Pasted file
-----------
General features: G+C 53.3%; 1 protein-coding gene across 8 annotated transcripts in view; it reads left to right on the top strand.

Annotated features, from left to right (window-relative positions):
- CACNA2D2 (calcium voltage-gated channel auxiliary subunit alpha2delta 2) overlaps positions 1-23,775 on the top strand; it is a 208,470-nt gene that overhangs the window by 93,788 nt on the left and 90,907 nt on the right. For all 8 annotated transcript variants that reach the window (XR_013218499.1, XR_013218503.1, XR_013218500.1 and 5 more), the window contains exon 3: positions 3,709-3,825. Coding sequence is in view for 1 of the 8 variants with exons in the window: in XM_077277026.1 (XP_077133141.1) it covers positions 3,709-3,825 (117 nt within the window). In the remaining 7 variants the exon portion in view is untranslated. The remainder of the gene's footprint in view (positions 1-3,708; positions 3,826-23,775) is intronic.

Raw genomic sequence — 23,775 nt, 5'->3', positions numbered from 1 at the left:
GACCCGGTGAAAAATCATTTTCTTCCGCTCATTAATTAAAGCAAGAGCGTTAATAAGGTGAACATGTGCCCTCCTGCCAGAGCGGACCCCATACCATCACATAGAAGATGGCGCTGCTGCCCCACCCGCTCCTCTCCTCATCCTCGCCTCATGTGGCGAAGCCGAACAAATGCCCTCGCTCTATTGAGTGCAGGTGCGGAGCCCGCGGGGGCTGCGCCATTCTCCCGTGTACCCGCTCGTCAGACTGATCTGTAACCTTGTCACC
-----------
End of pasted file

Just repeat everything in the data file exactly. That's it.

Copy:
General features: G+C 53.3%; 1 protein-coding gene across 8 annotated transcripts in view; it reads left to right on the top strand.

Annotated features, from left to right (window-relative positions):
- CACNA2D2 (calcium voltage-gated channel auxiliary subunit alpha2delta 2) overlaps positions 1-23,775 on the top strand; it is a 208,470-nt gene that overhangs the window by 93,788 nt on the left and 90,907 nt on the right. For all 8 annotated transcript variants that reach the window (XR_013218499.1, XR_013218503.1, XR_013218500.1 and 5 more), the window contains exon 3: positions 3,709-3,825. Coding sequence is in view for 1 of the 8 variants with exons in the window: in XM_077277026.1 (XP_077133141.1) it covers positions 3,709-3,825 (117 nt within the window). In the remaining 7 variants the exon portion in view is untranslated. The remainder of the gene's footprint in view (positions 1-3,708; positions 3,826-23,775) is intronic.

Raw genomic sequence — 23,775 nt, 5'->3', positions numbered from 1 at the left:
GACCCGGTGAAAAATCATTTTCTTCCGCTCATTAATTAAAGCAAGAGCGTTAATAAGGTGAACATGTGCCCTCCTGCCAGAGCGGACCCCATACCATCACATAGAAGATGGCGCTGCTGCCCCACCCGCTCCTCTCCTCATCCTCGCCTCATGTGGCGAAGCCGAACAAATGCCCTCGCTCTATTGAGTGCAGGTGCGGAGCCCGCGGGGGCTGCGCCATTCTCCCGTGTACCCGCTCGTCAGACTGATCTGTAACCTTGTCACC